Zero for Content: Globalized French Import far From Melodic
The cinematic equivalent of filtered water, The Chorus is all smooth, nutrient-free clichés. This shamelessly globalized French Oscar submission even opens with a shot of an American flagperhaps an unconscious declaration of defeat for importable Gallic cinema. Just before giving a concert in New York, a prominent conductor (Winged Migration auteur Jacques Perrin) is informed of the death of his mother. Upon his return to France, he and an old school chum inexplicably decide to recall 1949 at Fond de l'Étang ("Rock Bottom"), an institution for orphans and troubled boys where a gifted Mr. Holland/Mr. Chips type helped to put their lives on track. Introduced with a soundtrack yowl that might have been composed by the Tim Burton Glee Club, Fond de l'Étang is half prep school, half Shawshank. Teachers' quarters resemble unwashed men's rooms. The headmaster's motto is "action, reaction," and corporal punishment is the law of the landeven the cross-eyed, curly-haired moppet (a seeming prerequisite for Miramax acquisitions) is subject to reprimand.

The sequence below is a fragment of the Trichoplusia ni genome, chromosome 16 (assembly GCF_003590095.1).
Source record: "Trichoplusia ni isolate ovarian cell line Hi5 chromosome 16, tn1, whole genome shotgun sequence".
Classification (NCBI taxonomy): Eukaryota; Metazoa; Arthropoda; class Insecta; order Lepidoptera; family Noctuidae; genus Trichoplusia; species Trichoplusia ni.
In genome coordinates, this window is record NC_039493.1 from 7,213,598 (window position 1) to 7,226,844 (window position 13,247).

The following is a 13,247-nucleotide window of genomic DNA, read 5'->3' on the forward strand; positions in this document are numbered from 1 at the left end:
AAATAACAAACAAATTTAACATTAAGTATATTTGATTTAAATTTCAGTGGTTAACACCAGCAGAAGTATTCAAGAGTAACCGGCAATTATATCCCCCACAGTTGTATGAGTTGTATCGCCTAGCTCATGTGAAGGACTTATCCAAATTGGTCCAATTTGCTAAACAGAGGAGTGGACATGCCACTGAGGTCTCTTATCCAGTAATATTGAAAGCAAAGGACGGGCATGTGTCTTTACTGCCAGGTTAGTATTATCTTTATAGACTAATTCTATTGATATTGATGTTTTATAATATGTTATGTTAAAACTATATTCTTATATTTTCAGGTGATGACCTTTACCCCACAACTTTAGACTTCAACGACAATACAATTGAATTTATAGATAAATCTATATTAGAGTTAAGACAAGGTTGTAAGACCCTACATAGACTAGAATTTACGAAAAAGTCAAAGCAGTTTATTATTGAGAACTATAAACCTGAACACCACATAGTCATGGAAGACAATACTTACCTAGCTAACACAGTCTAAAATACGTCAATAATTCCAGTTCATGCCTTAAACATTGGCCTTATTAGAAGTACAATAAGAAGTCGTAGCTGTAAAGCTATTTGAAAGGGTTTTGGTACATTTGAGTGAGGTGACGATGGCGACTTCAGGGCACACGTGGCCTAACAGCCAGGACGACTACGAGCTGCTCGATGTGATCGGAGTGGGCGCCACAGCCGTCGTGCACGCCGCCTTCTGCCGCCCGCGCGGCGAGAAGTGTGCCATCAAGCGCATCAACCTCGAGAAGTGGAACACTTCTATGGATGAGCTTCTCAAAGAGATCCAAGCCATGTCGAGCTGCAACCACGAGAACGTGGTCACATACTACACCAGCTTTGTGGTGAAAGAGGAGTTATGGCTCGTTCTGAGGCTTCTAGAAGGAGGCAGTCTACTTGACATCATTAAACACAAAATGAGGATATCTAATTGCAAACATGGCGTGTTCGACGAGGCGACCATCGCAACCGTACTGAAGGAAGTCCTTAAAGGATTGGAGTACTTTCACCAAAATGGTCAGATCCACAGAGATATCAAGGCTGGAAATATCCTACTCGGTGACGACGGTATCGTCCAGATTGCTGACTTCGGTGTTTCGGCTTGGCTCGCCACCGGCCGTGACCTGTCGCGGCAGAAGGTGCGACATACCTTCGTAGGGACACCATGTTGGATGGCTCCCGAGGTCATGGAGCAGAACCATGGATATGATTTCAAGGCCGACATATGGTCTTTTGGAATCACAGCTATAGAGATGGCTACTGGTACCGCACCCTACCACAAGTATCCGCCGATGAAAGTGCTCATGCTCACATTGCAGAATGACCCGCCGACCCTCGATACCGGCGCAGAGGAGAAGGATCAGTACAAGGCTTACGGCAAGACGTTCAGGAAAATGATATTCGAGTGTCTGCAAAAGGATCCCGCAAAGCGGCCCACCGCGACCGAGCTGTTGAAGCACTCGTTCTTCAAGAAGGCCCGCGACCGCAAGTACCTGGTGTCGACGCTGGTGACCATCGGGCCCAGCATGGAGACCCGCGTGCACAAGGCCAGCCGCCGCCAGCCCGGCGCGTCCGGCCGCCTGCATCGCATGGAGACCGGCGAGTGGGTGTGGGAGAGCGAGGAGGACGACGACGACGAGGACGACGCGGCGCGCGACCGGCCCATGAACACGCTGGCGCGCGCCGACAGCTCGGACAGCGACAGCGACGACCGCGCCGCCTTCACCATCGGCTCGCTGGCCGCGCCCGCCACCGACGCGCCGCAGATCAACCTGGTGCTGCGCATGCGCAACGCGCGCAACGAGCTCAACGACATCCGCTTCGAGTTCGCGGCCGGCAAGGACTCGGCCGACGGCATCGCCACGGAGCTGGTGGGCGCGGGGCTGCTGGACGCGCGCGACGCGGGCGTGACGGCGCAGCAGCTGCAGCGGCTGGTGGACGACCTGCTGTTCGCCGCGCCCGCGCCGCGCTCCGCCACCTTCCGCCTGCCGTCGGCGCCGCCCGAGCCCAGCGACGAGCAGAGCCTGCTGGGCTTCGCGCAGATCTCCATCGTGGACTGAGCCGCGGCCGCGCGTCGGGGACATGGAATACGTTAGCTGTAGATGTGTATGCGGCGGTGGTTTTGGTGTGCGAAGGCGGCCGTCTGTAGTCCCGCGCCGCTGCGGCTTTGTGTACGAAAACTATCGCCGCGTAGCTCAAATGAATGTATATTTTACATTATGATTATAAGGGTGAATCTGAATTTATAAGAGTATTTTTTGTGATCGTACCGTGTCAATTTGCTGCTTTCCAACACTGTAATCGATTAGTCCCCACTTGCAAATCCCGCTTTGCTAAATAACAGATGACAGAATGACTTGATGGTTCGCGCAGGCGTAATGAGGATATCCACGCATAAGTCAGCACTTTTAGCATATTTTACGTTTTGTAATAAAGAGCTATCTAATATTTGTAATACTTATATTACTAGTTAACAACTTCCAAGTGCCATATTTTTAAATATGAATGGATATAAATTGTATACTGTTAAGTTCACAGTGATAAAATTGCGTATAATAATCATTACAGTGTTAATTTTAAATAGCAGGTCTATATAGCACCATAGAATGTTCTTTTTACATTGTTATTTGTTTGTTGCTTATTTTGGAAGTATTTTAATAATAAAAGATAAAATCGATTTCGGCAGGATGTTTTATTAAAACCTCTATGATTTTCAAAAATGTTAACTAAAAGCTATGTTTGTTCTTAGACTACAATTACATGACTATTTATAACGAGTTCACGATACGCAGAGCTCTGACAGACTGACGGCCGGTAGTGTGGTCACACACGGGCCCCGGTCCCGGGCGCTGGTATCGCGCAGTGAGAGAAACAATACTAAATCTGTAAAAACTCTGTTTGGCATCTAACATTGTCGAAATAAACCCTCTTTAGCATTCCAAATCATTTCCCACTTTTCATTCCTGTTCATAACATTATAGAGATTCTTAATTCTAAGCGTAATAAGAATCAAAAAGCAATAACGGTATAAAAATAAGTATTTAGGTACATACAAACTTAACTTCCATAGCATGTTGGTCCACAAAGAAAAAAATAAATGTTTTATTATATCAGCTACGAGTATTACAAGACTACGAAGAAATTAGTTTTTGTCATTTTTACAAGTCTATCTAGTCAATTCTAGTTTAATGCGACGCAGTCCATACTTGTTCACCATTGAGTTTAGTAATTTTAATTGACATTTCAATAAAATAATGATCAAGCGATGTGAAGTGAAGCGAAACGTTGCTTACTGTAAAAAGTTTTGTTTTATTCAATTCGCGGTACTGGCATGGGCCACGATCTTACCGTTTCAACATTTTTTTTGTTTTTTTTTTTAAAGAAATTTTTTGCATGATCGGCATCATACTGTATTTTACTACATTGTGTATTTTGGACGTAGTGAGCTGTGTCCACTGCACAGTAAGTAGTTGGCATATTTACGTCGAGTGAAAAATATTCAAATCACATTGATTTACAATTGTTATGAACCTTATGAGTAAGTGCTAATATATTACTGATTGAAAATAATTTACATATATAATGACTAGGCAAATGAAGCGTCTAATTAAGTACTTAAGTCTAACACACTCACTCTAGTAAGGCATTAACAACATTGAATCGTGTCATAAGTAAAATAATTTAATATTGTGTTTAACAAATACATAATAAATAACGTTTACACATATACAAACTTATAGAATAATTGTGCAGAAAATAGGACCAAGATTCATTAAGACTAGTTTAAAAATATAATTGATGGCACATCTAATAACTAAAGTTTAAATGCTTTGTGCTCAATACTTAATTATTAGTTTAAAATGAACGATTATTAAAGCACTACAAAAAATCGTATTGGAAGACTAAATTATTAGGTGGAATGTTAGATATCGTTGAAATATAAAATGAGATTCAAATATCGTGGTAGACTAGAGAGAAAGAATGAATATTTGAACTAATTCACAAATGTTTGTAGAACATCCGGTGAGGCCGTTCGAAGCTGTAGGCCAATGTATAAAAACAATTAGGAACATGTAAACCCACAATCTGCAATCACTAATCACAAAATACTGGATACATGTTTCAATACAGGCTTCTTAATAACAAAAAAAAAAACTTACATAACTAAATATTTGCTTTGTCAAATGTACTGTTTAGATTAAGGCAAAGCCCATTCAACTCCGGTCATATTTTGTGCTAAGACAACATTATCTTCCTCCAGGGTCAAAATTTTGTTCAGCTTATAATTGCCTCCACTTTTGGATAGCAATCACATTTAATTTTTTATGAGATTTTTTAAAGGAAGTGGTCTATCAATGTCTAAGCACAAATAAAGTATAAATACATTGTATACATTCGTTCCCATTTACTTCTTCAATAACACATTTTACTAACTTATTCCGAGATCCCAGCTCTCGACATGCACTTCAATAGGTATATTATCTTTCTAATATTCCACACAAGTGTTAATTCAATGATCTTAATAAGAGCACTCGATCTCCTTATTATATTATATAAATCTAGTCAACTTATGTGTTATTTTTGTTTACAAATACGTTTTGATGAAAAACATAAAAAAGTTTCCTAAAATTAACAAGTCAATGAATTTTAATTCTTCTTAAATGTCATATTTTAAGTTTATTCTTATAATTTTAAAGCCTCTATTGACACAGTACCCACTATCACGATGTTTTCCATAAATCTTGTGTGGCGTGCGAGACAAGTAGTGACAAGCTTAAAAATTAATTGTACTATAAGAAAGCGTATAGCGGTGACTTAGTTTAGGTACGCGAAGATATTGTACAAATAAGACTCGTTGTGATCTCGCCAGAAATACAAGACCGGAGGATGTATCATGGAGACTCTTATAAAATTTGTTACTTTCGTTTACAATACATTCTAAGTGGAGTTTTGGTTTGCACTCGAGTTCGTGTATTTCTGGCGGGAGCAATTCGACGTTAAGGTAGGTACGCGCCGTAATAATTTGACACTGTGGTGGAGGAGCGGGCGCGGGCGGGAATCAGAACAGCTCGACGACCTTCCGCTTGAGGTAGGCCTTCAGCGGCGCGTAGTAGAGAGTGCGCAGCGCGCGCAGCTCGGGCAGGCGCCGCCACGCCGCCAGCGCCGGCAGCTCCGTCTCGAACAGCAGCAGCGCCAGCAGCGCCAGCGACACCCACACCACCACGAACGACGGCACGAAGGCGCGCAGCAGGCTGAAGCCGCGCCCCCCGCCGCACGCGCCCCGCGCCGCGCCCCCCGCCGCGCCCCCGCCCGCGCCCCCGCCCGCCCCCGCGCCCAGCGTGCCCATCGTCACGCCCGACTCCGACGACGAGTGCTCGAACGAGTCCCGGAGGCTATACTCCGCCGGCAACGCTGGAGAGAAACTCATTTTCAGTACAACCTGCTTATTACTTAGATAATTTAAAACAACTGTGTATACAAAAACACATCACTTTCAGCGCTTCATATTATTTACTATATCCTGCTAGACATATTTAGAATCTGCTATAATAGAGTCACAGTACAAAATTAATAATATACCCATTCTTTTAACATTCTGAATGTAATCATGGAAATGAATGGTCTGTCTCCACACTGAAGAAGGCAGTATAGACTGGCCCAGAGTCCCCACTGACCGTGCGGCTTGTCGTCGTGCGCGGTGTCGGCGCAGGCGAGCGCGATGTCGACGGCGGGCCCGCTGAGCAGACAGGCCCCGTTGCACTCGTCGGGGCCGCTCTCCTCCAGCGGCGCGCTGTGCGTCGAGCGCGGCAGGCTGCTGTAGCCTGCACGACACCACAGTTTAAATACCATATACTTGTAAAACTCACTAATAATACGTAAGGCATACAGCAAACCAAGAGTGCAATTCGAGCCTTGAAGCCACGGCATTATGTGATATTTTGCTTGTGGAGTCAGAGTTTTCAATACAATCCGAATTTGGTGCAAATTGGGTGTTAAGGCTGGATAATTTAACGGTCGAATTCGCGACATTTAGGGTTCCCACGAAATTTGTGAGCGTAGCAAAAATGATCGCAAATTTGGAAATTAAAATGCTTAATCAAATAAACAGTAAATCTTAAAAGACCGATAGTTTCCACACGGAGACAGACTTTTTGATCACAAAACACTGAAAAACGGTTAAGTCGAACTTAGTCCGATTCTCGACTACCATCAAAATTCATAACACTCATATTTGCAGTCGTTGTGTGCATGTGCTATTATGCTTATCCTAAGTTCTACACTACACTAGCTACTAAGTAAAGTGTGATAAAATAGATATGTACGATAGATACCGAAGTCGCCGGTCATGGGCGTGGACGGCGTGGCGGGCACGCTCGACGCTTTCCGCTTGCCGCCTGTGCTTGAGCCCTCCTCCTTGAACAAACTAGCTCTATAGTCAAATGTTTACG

Too lead-footed to imagine a kid's-eye view of adolescence, an oblique nod to Jean Vigo notwithstanding, director Christophe Barratier instead contrives to focus on the teacher himself. A doormat named Clément Mathieu (Gérard Jugnot), this magic maestro once studied at a conservatory but never hit it big. Naturally, the children rekindle his passion: They may only have practice singing paeans to fartingand, in a hint of a subtext otherwise unaddressed, a hymn to Pétainbut under Mathieu's tutelage they'll soon be belting a choral selection that will stick in your head for days. (Not, in this instance, a good thing.) Mathieu's favorite (Jean-Baptiste Maunier) has the voice of a Broadway understudyand a conveniently attractive single mother to boot. Grumbling about how he never wanted to be a teacher, the vicious headmaster (François Berléand) is at first wary, then jealous, then exploitative of Mathieu's success. But as they prove in the closer, the children, at least, remain infinitely grateful to their tutor. Music is one universal language. Pandering is another.
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